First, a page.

After getting a good night’s sleep, we decided to go ashore and have a look around. We heard there were at least a food store, bar, and restaurant on the island, so we hoped to have a nice lunch out. The wind was still howling, causing sizable waves in the bay and we had to dinghy upwind to get to the dinghy dock, of course. It was a very wet ride!
We tried heading towards shore first with the wind and waves at the side of the dinghy, which was less wet than head on, then we would follow the shoreline around. Good plan but it messed us up. First, we couldn’t get to the shoreline because there are shallow reefs all along the bay. The waves did decrease some though and we followed around until the water became too shallow to make further progress. We all had to get out of the dinghy and mom and I walked along side while Dave pulled it. Mom and I had shoes on and the bottom was silty, sucking our feet down and getting our shoes stuck. I only had flip flops on and nearly lost them, so I removed them and tossed them into the dinghy. Mom, however, had sandals that buckled on so she couldn’t easily remove them. Every step she had to pull them out and wiggle them free. A local saw our plight and pointed out a channel entrance to the dinghy dock. Because we had followed near the shore, we didn’t see it. This also meant that we couldn’t walk to the dock. It dropped off just before, so we had to hop back in at the last moment and motor across the last several feet. Oh well, we eventually made it and took heart in knowing that leaving would be much easier. Now, when I say dinghy dock, I am using the term loosely. It is nothing more than a sea wall with some steps leading to and from the water line. Someone did hammer in two posts on the top that we could tie our painter to, so it works even if it doesn’t appear friendly.
As we traveled from Atwood Harbour to Mayaguana, we passed a boat going the opposite route. We traded info on our destinations. He told us to follow the road to the intersection and turn left. Keep walking until we saw a yellow building. It sounded like these directions were to a bar and restaurant so that’s what we did. When we got there, the doors were locked, but someone pulled up and shouted from their car that they would get the person to open for us. Ten or fifteen minutes later, a lady walked over, greeted us, and opened the door. It appeared to be a bar, not so much a restaurant. So we asked if we could order food. She said, “Oh no, that’s my sister’s place. I only have drinks.” Starving, but knowing she made this special trip for us, we ordered a couple sodas and a beer. We asked her where the restaurant was and she told us that she would have her son, CJ, take us there in his pickup. She even called her sister to give her a heads up and took our orders. Our choices were hamburgers or chicken, both with fries. I asked if it was cracked chicken. She said, “It’s chicken.” Alrighty then. Two chickens and a burger, please. CJ and his adorable four-year-old son, Cardo, dropped us off in front of a yellow house or motel office or something. We looked at each other, shrugged, and went inside.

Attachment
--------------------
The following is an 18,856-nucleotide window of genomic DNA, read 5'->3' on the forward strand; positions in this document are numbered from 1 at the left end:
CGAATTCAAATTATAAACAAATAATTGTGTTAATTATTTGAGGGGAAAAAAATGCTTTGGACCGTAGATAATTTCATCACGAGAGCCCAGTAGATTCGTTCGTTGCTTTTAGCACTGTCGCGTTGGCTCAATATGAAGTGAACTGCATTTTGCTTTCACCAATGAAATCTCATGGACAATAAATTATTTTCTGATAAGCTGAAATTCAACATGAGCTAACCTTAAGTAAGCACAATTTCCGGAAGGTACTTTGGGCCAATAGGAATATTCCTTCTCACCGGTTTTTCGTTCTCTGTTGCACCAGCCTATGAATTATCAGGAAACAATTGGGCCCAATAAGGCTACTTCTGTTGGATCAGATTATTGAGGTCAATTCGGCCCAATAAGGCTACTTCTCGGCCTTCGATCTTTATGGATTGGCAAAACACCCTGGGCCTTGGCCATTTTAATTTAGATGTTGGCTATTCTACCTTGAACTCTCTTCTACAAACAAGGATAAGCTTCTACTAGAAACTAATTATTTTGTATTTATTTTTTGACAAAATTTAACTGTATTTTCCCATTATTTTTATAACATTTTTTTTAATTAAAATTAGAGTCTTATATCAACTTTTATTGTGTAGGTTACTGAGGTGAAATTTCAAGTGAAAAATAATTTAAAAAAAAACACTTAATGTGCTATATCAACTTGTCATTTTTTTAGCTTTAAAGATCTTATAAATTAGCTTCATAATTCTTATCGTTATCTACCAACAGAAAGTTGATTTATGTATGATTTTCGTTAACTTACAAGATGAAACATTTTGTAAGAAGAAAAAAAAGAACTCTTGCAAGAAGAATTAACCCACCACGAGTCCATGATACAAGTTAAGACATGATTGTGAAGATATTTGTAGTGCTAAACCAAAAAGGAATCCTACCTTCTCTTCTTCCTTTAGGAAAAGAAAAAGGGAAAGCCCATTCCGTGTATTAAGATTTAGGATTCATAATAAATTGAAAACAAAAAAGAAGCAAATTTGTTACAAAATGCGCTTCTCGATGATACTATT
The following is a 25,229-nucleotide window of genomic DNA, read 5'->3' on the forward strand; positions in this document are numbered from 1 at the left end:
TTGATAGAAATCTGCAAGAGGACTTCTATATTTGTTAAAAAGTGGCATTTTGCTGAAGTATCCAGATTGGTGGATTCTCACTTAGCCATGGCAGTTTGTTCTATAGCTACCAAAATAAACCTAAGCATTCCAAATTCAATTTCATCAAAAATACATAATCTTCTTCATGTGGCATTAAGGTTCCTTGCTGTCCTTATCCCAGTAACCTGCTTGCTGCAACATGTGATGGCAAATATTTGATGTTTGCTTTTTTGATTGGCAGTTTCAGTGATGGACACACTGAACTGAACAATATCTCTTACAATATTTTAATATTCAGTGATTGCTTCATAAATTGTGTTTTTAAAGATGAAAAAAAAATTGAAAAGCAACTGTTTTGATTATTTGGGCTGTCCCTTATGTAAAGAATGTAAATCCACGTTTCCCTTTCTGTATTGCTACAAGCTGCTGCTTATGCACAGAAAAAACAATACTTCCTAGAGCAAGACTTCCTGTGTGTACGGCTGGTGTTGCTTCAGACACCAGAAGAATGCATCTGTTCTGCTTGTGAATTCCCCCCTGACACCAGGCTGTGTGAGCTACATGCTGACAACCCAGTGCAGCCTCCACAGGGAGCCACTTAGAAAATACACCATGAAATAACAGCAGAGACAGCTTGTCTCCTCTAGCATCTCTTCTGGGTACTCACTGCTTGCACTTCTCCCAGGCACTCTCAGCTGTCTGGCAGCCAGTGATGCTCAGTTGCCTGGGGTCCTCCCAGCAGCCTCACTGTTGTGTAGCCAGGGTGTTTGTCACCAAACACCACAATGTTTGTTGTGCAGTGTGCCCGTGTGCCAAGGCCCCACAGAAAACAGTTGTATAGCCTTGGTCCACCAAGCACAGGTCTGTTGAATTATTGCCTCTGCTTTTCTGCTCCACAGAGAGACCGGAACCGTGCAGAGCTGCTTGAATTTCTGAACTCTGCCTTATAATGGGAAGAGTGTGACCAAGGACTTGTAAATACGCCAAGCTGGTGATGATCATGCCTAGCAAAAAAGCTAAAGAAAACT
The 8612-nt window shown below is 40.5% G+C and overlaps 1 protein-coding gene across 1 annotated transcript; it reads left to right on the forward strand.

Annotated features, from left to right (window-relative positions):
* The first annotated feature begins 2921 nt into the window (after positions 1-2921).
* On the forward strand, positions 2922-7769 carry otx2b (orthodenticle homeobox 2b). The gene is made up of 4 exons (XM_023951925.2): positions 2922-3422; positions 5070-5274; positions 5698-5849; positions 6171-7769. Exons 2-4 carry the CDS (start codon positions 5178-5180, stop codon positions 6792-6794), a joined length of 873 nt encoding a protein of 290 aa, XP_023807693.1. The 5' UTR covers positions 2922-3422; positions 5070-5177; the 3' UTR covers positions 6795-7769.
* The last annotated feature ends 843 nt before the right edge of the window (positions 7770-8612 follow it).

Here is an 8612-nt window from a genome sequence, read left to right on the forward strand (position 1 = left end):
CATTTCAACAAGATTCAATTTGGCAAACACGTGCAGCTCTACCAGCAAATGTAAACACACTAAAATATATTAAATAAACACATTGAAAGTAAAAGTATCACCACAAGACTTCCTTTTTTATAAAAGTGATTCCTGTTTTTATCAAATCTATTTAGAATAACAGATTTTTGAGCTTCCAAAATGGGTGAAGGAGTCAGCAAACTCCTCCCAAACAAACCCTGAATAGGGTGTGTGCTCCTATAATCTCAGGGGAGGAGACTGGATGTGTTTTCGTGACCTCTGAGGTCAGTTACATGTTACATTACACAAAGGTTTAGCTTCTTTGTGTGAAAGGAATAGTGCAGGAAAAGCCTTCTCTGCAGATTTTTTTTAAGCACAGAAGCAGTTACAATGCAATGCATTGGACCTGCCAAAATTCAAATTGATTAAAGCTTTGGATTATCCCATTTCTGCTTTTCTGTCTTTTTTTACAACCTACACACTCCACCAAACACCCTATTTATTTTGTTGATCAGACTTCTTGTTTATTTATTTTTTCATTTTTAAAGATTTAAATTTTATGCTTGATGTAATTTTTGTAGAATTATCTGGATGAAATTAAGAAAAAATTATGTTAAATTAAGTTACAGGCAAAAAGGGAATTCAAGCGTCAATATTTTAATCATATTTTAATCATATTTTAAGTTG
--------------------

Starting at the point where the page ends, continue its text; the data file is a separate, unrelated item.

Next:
Inside, there was a long table that could seat eight people and a window, where it looked like we would place our order. The sister greeted us in the room, verified our orders, and offered us inside or outside seating. “Inside,” she said, “is going to get hotter when I start cooking.” It was already 80 degrees or so in there, so we opted for outside seating. She pointed to a gazebo across the yard, centered between the other houses around, where there was a square table and three miscellaneous chairs – pictured at the top of the page. There was also a long bench seat that ran the length of the gazebo on one side. This, it turns out, was hang out central, either that or spectator seating to watch the foreigners eat. But it was interesting and the people were very friendly. They exchanged gossip amongst each other in nearly unidentifiable English and shared stories with us. One guy, who made his living fishing and lobstering, even shared pictures with us of all his catches on his cell phone. Funny, Mayaguana seems so remote and bypassed by time, then someone flops out a smart phone and it brings you back into the era.